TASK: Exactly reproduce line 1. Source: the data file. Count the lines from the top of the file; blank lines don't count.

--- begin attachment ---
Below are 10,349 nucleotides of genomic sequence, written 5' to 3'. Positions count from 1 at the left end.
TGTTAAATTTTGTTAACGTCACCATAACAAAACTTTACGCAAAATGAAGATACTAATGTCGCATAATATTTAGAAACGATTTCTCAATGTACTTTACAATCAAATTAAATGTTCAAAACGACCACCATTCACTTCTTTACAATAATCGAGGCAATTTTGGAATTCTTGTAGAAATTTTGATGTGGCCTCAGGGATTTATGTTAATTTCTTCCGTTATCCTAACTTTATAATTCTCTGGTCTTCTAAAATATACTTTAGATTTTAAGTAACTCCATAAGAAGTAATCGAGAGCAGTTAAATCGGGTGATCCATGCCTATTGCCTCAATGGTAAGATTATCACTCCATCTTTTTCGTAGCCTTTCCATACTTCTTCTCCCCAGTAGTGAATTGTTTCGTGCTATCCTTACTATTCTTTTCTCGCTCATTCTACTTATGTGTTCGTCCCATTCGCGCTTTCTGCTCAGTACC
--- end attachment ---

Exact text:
Below are 10,349 nucleotides of genomic sequence, written 5' to 3'. Positions count from 1 at the left end.